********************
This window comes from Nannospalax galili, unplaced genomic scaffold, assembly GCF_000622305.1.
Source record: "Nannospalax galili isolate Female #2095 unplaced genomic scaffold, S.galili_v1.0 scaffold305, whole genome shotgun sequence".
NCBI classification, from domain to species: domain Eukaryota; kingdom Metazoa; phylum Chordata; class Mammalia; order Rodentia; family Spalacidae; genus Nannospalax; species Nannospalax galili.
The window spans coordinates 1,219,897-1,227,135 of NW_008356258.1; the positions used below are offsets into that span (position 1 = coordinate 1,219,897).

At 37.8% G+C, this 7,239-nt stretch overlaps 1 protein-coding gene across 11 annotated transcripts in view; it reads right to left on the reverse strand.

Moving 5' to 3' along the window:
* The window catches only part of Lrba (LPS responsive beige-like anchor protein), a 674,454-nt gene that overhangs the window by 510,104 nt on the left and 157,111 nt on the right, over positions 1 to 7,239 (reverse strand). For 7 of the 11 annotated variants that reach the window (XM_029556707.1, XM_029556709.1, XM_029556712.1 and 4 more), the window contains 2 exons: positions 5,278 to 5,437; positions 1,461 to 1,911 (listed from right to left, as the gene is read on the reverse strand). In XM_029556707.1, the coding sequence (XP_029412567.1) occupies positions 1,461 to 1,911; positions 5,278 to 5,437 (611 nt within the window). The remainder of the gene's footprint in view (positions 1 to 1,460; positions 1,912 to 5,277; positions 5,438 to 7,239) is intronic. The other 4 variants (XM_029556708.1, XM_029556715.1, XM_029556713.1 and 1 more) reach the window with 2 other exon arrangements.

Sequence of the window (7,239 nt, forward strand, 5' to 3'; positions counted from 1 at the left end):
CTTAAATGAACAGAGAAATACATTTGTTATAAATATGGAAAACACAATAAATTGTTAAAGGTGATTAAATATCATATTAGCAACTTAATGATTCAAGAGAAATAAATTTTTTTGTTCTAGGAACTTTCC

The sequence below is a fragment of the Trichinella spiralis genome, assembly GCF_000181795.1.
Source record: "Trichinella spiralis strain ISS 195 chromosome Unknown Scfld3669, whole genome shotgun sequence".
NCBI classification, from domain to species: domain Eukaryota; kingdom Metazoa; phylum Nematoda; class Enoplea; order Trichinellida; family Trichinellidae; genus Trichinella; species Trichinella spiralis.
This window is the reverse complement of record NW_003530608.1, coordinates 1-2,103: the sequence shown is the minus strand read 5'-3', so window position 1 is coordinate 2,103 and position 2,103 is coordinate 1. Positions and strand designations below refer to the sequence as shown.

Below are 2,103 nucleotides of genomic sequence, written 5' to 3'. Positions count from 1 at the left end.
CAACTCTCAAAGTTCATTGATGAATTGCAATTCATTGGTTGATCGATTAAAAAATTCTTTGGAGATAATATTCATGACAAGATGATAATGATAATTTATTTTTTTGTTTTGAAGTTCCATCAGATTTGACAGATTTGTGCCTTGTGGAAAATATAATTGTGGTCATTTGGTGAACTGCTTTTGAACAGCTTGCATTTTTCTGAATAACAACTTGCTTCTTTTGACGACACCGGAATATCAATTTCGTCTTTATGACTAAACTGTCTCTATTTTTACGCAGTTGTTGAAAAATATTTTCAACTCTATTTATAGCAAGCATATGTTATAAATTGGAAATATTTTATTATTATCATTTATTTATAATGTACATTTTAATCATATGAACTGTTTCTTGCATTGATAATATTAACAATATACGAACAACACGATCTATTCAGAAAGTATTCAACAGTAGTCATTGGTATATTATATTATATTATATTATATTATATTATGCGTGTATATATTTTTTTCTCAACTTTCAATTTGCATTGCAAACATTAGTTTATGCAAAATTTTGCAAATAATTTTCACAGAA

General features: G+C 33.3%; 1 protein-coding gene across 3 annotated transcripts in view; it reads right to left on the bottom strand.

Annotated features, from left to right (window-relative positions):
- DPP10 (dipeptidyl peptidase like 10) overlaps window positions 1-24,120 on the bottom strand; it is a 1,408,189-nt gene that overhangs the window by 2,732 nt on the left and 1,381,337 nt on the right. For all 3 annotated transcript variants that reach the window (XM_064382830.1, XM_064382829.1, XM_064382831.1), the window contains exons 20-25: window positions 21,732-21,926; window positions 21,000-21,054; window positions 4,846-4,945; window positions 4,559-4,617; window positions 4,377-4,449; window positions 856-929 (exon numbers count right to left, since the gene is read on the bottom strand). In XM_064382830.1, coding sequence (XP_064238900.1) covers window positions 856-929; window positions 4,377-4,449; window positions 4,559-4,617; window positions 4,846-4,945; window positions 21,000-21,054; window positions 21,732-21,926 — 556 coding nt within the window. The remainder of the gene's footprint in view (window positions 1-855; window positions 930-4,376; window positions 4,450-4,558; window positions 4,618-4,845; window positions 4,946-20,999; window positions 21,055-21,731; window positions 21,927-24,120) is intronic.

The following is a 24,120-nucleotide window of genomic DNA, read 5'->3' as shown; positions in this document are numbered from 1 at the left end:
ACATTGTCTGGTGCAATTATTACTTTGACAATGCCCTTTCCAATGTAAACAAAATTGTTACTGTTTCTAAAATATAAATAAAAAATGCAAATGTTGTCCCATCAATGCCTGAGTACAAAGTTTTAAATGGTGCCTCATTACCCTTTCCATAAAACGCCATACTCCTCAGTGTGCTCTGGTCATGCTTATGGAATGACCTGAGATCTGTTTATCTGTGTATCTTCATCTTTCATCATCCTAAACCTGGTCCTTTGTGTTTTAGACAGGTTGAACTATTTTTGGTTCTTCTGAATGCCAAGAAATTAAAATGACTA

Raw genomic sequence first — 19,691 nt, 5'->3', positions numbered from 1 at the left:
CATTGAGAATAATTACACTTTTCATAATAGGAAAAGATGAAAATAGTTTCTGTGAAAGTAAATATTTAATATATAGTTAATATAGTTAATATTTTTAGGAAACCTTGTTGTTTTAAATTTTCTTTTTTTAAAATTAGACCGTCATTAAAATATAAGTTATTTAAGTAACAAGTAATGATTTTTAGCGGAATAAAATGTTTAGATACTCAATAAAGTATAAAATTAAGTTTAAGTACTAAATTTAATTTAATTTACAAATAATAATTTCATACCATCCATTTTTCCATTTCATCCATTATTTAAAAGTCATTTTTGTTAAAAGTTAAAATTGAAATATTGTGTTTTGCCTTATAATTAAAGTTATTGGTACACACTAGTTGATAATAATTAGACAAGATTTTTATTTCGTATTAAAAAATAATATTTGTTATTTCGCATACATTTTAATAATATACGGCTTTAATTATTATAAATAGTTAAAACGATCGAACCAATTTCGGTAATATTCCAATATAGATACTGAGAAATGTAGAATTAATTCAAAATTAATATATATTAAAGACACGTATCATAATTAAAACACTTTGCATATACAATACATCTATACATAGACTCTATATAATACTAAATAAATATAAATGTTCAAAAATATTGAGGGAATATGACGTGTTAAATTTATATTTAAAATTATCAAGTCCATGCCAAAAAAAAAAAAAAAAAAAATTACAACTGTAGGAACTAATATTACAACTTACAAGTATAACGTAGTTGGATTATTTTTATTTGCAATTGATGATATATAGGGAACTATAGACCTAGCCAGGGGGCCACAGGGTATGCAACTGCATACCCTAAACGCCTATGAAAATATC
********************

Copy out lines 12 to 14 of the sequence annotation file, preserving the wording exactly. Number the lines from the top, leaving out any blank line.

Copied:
NCBI classification, from domain to species: domain Eukaryota; kingdom Metazoa; phylum Nematoda; class Enoplea; order Trichinellida; family Trichinellidae; genus Trichinella; species Trichinella spiralis.
This window is the reverse complement of record NW_003530608.1, coordinates 1-2,103: the sequence shown is the minus strand read 5'-3', so window position 1 is coordinate 2,103 and position 2,103 is coordinate 1. Positions and strand designations below refer to the sequence as shown.

Below are 2,103 nucleotides of genomic sequence, written 5' to 3'. Positions count from 1 at the left end.